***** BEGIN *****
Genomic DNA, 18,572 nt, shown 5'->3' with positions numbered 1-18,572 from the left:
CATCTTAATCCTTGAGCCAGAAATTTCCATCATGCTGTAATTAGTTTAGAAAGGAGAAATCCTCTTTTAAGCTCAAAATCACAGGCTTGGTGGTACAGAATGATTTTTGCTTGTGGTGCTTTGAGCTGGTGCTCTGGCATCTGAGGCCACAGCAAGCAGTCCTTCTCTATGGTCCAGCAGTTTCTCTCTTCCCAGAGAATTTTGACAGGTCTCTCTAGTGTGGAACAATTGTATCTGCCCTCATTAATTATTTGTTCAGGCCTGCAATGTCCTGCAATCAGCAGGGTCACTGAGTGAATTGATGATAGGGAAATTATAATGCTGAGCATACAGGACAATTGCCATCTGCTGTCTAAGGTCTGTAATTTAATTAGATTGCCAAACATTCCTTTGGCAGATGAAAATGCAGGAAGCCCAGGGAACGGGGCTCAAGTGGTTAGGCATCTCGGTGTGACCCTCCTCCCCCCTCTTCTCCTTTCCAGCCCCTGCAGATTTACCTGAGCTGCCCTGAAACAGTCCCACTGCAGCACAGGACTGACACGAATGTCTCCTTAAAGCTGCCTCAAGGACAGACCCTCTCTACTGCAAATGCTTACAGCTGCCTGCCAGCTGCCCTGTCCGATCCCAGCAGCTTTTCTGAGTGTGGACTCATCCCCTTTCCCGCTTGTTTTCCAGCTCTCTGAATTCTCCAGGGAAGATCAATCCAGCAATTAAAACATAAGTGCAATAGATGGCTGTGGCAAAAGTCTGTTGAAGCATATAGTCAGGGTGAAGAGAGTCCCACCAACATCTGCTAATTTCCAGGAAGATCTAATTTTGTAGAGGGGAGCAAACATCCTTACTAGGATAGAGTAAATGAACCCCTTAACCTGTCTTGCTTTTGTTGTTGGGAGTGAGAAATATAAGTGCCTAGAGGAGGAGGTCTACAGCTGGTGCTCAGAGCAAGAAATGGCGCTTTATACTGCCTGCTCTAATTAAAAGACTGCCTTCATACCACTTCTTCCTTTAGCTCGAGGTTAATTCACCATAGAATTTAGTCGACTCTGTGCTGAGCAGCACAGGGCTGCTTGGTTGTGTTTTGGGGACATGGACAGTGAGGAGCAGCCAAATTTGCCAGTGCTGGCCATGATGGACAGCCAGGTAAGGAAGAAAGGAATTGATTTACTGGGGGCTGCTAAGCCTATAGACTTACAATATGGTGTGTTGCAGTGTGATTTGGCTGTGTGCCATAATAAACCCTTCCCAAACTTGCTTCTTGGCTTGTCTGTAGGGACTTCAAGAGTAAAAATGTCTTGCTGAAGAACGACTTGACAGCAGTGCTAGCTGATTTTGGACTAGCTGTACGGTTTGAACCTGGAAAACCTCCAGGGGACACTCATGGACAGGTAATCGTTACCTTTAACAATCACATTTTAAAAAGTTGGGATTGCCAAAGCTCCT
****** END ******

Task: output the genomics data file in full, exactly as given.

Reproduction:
Genomic DNA, 18,572 nt, shown 5'->3' with positions numbered 1-18,572 from the left:
CATCTTAATCCTTGAGCCAGAAATTTCCATCATGCTGTAATTAGTTTAGAAAGGAGAAATCCTCTTTTAAGCTCAAAATCACAGGCTTGGTGGTACAGAATGATTTTTGCTTGTGGTGCTTTGAGCTGGTGCTCTGGCATCTGAGGCCACAGCAAGCAGTCCTTCTCTATGGTCCAGCAGTTTCTCTCTTCCCAGAGAATTTTGACAGGTCTCTCTAGTGTGGAACAATTGTATCTGCCCTCATTAATTATTTGTTCAGGCCTGCAATGTCCTGCAATCAGCAGGGTCACTGAGTGAATTGATGATAGGGAAATTATAATGCTGAGCATACAGGACAATTGCCATCTGCTGTCTAAGGTCTGTAATTTAATTAGATTGCCAAACATTCCTTTGGCAGATGAAAATGCAGGAAGCCCAGGGAACGGGGCTCAAGTGGTTAGGCATCTCGGTGTGACCCTCCTCCCCCCTCTTCTCCTTTCCAGCCCCTGCAGATTTACCTGAGCTGCCCTGAAACAGTCCCACTGCAGCACAGGACTGACACGAATGTCTCCTTAAAGCTGCCTCAAGGACAGACCCTCTCTACTGCAAATGCTTACAGCTGCCTGCCAGCTGCCCTGTCCGATCCCAGCAGCTTTTCTGAGTGTGGACTCATCCCCTTTCCCGCTTGTTTTCCAGCTCTCTGAATTCTCCAGGGAAGATCAATCCAGCAATTAAAACATAAGTGCAATAGATGGCTGTGGCAAAAGTCTGTTGAAGCATATAGTCAGGGTGAAGAGAGTCCCACCAACATCTGCTAATTTCCAGGAAGATCTAATTTTGTAGAGGGGAGCAAACATCCTTACTAGGATAGAGTAAATGAACCCCTTAACCTGTCTTGCTTTTGTTGTTGGGAGTGAGAAATATAAGTGCCTAGAGGAGGAGGTCTACAGCTGGTGCTCAGAGCAAGAAATGGCGCTTTATACTGCCTGCTCTAATTAAAAGACTGCCTTCATACCACTTCTTCCTTTAGCTCGAGGTTAATTCACCATAGAATTTAGTCGACTCTGTGCTGAGCAGCACAGGGCTGCTTGGTTGTGTTTTGGGGACATGGACAGTGAGGAGCAGCCAAATTTGCCAGTGCTGGCCATGATGGACAGCCAGGTAAGGAAGAAAGGAATTGATTTACTGGGGGCTGCTAAGCCTATAGACTTACAATATGGTGTGTTGCAGTGTGATTTGGCTGTGTGCCATAATAAACCCTTCCCAAACTTGCTTCTTGGCTTGTCTGTAGGGACTTCAAGAGTAAAAATGTCTTGCTGAAGAACGACTTGACAGCAGTGCTAGCTGATTTTGGACTAGCTGTACGGTTTGAACCTGGAAAACCTCCAGGGGACACTCATGGACAGGTAATCGTTACCTTTAACAATCACATTTTAAAAAGTTGGGATTGCCAAAGCTCCT